As you prepare to become pregnant or plan for life with a baby, genetic carrier screenings can play an important role in educating yourself about what genes you could potentially pass on to your child, and how they could affect his or her life. The American College of Obstetrics and Gynecology answers the following frequently asked questions:
What is a genetic carrier screening?
A genetic carrier screening is conducted by taking a sample of blood, tissue or saliva from the inside of your cheek. This sample is then tested to see if you carry a gene for common genetic disorders, or a disorder you are likely to carry due to your family health history or ethnicity. Both partners are tested to most accurately measure your child’s risk.
What is the difference between a carrier and someone with a genetic disorder?
To develop a genetic disorder, you need to have two of the disorder’s genes. A carrier only has one, and likely won’t show any symptoms of the disorder.
When is a genetic carrier screening done?
A genetic carrier screening can be conducted either before you become pregnant or after you have conceived.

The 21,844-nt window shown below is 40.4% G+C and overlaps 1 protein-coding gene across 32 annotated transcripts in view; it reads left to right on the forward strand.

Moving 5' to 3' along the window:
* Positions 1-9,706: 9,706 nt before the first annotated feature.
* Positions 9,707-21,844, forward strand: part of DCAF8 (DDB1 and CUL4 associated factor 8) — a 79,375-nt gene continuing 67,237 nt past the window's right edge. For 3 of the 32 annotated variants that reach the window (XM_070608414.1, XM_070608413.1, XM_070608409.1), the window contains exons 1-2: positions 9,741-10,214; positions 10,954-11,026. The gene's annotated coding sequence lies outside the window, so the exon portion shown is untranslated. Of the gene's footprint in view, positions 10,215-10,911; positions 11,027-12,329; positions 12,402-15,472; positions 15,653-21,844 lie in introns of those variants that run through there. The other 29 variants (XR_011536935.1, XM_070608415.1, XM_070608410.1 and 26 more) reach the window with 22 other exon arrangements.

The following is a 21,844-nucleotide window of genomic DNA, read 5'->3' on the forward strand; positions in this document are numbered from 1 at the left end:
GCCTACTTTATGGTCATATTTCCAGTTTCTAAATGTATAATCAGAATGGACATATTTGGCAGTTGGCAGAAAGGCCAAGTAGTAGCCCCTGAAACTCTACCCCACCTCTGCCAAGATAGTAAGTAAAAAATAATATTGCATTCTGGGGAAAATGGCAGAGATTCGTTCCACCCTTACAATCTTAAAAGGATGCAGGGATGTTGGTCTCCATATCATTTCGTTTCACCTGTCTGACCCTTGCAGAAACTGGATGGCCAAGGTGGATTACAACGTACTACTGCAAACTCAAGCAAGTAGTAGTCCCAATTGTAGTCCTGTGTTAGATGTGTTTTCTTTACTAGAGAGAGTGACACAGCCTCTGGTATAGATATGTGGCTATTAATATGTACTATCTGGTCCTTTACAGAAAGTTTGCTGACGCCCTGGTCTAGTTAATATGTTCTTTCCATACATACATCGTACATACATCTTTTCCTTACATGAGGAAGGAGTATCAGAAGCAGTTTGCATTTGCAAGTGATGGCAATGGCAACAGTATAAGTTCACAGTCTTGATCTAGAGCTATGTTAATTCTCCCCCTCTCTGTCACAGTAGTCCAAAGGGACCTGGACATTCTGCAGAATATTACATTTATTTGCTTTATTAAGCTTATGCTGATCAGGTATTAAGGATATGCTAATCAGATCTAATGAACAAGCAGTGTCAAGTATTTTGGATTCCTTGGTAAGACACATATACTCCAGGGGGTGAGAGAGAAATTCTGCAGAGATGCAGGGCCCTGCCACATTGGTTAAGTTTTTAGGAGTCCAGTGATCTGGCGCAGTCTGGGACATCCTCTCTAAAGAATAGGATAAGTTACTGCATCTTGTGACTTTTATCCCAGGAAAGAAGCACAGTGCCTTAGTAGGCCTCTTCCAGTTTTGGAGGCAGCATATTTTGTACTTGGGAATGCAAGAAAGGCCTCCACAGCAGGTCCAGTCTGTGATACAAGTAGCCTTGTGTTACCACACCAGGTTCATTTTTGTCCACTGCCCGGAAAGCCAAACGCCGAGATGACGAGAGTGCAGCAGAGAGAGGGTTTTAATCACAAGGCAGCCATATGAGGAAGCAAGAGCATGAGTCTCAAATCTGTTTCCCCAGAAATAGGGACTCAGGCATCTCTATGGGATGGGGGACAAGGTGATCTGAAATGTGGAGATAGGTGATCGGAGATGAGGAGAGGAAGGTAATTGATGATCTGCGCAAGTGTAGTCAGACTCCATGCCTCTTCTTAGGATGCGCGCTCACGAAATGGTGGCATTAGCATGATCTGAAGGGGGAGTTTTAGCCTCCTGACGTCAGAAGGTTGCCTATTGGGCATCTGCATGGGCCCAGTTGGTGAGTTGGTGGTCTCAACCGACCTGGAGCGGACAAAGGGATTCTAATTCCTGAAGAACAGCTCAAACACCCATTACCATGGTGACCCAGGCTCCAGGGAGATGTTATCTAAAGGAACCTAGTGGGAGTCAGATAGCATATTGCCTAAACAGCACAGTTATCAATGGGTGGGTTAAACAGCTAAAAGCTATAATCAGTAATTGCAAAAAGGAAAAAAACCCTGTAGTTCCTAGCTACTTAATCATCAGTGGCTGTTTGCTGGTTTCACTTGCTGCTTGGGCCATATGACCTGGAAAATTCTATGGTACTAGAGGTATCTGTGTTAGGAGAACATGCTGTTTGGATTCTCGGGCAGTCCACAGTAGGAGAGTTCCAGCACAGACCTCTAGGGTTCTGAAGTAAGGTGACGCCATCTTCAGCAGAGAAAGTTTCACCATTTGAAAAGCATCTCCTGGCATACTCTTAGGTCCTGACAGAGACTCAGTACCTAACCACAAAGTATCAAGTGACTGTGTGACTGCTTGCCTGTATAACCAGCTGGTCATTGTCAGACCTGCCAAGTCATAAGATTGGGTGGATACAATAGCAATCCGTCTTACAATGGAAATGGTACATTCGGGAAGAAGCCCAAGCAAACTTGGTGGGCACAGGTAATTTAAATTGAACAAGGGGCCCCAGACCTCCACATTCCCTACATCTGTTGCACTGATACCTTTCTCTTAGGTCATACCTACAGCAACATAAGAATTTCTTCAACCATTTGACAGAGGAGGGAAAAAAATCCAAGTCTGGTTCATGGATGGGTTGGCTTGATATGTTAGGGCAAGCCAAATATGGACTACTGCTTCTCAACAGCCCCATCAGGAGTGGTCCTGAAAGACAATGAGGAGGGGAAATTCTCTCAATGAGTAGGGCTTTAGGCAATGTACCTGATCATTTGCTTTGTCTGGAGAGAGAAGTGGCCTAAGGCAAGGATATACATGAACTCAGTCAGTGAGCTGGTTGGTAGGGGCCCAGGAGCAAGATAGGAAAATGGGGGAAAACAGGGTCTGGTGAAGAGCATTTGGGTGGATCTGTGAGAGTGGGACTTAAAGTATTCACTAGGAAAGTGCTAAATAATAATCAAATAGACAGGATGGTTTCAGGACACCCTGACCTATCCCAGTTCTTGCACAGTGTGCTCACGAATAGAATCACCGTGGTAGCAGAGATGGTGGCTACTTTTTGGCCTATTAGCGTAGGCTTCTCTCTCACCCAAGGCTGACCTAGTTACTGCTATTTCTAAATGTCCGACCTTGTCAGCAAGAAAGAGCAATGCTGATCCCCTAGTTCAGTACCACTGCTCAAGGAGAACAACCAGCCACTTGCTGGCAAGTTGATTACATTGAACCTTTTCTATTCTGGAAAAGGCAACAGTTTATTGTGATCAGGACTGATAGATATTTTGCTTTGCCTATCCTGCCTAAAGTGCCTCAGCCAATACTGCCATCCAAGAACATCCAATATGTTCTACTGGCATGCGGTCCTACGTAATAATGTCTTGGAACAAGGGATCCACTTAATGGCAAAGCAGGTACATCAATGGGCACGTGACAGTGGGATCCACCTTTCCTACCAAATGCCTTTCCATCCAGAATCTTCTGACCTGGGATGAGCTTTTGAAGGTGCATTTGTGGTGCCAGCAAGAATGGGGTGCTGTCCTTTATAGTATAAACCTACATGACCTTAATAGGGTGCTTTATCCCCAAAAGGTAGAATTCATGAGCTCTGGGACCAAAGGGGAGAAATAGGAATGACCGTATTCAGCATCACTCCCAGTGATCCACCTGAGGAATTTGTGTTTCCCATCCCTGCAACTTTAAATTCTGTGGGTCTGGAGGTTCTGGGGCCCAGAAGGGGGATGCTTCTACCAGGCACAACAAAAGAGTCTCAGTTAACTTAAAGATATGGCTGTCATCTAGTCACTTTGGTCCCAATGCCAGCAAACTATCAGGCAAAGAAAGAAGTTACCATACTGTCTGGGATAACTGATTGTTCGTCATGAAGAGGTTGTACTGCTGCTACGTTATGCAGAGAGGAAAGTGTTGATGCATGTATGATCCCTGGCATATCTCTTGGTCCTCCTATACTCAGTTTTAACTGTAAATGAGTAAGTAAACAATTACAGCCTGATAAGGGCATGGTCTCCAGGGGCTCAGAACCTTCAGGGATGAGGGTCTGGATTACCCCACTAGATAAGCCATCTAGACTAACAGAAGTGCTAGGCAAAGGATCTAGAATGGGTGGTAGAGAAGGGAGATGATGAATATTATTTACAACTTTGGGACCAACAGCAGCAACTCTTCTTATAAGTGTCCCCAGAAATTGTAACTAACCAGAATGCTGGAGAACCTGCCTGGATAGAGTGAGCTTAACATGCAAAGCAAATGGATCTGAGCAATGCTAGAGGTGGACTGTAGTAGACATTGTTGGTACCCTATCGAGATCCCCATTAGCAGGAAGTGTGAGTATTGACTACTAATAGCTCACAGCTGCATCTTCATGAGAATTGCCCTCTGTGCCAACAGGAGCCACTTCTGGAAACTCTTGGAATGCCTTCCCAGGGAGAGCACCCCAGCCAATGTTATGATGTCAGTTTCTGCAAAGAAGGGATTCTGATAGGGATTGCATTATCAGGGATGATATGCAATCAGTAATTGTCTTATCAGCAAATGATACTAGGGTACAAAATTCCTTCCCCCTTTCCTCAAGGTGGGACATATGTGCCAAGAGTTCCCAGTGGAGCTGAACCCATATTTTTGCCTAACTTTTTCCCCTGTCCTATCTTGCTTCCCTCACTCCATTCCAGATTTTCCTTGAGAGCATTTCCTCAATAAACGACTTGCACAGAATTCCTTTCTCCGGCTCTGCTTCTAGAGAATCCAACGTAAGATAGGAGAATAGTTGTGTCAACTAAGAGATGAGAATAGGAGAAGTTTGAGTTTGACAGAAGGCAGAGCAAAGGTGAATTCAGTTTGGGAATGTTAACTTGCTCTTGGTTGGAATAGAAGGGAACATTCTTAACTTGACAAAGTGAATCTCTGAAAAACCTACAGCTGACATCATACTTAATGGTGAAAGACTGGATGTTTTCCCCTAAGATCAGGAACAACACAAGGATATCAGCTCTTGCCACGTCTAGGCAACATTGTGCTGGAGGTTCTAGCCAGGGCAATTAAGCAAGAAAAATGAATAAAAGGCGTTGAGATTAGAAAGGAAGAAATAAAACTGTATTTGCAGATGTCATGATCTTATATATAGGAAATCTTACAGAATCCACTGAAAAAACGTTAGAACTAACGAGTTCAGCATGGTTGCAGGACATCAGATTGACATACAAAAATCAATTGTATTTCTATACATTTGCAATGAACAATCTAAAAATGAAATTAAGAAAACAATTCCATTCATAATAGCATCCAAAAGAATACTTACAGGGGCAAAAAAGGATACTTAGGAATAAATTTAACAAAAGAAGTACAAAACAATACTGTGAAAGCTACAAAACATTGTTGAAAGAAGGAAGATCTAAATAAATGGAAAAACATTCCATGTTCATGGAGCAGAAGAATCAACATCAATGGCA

Why should I have a genetic carrier screening?
A genetic carrier screening is a great choice to prepare yourself for all possible scenarios with your child. We recommend talking to your doctor to decide on the best option for you and your baby.
What types are disorders are tested with a genetic carrier screening?
The most common disorders we test for include cystic fibrosis, fragile X syndrome, sickle cell disease, and Tay-Sachs disease.
Will my results be shared with anyone else?
The Genetic Information Nondiscrimination Act (GINA) protects you from having your results shared with your health insurance, employer or another third party. Though you aren’t required to, you should consider sharing your results with your family members if you are a carrier of a genetic disorder, as they may be as well.
You want to do everything you can to make sure your baby is as happy and healthy as possible, and at Baptist Health, we’re here to help. Learn more about how you can better take care of yourself and your child during pregnancy and beyond.